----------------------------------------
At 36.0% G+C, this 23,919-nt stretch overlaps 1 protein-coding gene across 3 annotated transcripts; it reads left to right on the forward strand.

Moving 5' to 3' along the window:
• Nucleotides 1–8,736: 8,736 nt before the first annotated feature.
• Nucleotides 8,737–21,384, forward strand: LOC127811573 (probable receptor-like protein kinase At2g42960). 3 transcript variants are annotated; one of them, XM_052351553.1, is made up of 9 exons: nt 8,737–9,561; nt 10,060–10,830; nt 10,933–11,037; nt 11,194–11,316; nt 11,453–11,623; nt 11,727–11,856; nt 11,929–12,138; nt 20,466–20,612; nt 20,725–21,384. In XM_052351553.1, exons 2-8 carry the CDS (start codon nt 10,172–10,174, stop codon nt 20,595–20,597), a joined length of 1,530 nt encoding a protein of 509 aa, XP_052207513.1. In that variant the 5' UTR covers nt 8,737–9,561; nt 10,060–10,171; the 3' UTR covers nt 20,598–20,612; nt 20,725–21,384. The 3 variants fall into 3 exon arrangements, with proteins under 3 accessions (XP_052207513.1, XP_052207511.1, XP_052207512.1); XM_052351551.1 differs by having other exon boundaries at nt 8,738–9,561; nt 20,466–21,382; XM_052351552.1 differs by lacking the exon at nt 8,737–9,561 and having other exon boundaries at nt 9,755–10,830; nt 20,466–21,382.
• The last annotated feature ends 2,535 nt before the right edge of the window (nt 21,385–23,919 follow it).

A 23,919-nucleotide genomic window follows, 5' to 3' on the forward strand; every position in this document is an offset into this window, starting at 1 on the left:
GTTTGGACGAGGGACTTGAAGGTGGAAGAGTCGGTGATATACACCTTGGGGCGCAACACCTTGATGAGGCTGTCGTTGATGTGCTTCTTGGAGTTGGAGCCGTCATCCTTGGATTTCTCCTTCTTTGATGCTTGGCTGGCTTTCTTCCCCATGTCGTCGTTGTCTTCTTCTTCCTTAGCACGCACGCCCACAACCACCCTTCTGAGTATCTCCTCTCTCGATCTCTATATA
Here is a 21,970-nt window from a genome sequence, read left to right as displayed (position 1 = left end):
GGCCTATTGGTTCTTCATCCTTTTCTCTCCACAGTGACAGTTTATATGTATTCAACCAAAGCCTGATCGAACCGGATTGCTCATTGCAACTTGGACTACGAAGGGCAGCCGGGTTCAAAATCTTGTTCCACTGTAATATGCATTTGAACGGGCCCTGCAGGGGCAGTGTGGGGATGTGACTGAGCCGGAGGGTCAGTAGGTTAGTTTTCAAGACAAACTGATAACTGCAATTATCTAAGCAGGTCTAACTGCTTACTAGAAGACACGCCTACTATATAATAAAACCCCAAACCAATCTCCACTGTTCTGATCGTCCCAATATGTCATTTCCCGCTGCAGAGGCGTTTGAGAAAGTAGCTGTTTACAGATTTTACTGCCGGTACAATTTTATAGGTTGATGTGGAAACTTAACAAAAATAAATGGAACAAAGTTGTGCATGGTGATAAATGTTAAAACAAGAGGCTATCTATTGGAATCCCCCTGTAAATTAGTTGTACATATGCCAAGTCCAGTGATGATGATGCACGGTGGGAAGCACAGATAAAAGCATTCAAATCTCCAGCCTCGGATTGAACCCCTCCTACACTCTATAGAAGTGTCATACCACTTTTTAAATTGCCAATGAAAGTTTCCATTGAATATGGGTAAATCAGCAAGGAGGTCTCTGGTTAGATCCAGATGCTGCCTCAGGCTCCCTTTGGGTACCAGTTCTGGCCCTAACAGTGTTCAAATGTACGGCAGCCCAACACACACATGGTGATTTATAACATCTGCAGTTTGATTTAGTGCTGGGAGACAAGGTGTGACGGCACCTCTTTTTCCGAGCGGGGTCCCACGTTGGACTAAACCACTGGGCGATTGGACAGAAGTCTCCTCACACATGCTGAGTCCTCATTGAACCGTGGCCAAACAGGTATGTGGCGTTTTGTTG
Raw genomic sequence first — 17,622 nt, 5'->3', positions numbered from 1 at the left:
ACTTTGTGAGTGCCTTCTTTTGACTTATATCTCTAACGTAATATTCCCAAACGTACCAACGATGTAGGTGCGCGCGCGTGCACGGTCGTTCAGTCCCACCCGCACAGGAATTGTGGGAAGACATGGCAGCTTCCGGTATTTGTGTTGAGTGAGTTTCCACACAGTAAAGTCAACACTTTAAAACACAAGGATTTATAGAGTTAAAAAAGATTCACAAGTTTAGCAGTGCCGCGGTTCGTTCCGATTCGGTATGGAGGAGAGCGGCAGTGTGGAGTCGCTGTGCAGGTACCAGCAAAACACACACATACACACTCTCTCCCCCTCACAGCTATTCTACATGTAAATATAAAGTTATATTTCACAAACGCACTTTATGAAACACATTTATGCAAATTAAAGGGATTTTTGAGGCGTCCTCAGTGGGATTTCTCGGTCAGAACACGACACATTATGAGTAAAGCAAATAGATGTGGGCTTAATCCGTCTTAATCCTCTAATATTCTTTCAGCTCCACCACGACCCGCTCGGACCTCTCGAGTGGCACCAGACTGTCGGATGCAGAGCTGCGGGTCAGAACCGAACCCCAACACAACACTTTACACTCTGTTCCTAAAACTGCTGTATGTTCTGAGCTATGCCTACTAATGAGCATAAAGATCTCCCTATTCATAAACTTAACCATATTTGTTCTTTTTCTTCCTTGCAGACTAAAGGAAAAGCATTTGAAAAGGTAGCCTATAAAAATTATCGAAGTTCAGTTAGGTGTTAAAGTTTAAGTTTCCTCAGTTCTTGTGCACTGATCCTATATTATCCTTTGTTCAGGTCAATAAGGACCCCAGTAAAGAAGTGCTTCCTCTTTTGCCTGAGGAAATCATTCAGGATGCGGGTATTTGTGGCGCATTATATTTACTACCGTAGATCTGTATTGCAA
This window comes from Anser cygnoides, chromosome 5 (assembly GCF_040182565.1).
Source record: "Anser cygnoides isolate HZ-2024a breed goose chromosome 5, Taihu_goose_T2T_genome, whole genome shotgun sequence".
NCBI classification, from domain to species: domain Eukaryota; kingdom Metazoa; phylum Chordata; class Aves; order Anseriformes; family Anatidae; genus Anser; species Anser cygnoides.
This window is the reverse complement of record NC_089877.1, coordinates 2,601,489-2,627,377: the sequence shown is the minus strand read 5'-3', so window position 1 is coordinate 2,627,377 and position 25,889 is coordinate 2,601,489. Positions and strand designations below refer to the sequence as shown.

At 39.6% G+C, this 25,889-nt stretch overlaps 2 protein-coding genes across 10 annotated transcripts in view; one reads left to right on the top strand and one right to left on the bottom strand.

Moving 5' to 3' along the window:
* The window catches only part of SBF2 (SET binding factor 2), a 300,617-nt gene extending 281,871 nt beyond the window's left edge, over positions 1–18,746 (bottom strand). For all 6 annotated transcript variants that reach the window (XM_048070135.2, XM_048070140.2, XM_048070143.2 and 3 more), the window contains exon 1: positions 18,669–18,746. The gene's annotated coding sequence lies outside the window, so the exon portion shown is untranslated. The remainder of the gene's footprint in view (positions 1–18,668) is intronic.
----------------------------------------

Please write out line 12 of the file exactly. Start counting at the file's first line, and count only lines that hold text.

This window comes from Anser cygnoides, chromosome 5 (assembly GCF_040182565.1).